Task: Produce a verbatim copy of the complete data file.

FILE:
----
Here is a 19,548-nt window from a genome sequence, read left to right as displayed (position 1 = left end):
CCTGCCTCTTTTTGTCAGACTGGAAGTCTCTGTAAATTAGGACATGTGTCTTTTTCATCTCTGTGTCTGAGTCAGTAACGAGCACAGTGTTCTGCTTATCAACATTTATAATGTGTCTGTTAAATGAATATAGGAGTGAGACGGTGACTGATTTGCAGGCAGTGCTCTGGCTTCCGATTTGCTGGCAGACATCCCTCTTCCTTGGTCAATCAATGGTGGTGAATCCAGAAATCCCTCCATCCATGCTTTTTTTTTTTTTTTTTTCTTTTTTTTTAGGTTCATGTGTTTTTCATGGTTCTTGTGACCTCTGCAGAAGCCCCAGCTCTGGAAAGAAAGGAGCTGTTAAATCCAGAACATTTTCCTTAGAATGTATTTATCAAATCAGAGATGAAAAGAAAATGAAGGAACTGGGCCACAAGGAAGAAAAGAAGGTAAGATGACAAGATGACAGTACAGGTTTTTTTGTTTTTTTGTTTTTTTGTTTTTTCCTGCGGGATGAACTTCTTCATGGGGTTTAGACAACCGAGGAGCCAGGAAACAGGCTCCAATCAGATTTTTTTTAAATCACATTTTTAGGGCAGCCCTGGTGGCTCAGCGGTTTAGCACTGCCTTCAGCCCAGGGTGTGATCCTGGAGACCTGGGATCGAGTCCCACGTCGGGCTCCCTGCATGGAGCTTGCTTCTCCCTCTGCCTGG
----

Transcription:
Here is a 19,548-nt window from a genome sequence, read left to right as displayed (position 1 = left end):
CCTGCCTCTTTTTGTCAGACTGGAAGTCTCTGTAAATTAGGACATGTGTCTTTTTCATCTCTGTGTCTGAGTCAGTAACGAGCACAGTGTTCTGCTTATCAACATTTATAATGTGTCTGTTAAATGAATATAGGAGTGAGACGGTGACTGATTTGCAGGCAGTGCTCTGGCTTCCGATTTGCTGGCAGACATCCCTCTTCCTTGGTCAATCAATGGTGGTGAATCCAGAAATCCCTCCATCCATGCTTTTTTTTTTTTTTTTTTCTTTTTTTTTAGGTTCATGTGTTTTTCATGGTTCTTGTGACCTCTGCAGAAGCCCCAGCTCTGGAAAGAAAGGAGCTGTTAAATCCAGAACATTTTCCTTAGAATGTATTTATCAAATCAGAGATGAAAAGAAAATGAAGGAACTGGGCCACAAGGAAGAAAAGAAGGTAAGATGACAAGATGACAGTACAGGTTTTTTTGTTTTTTTGTTTTTTTGTTTTTTCCTGCGGGATGAACTTCTTCATGGGGTTTAGACAACCGAGGAGCCAGGAAACAGGCTCCAATCAGATTTTTTTTAAATCACATTTTTAGGGCAGCCCTGGTGGCTCAGCGGTTTAGCACTGCCTTCAGCCCAGGGTGTGATCCTGGAGACCTGGGATCGAGTCCCACGTCGGGCTCCCTGCATGGAGCTTGCTTCTCCCTCTGCCTGG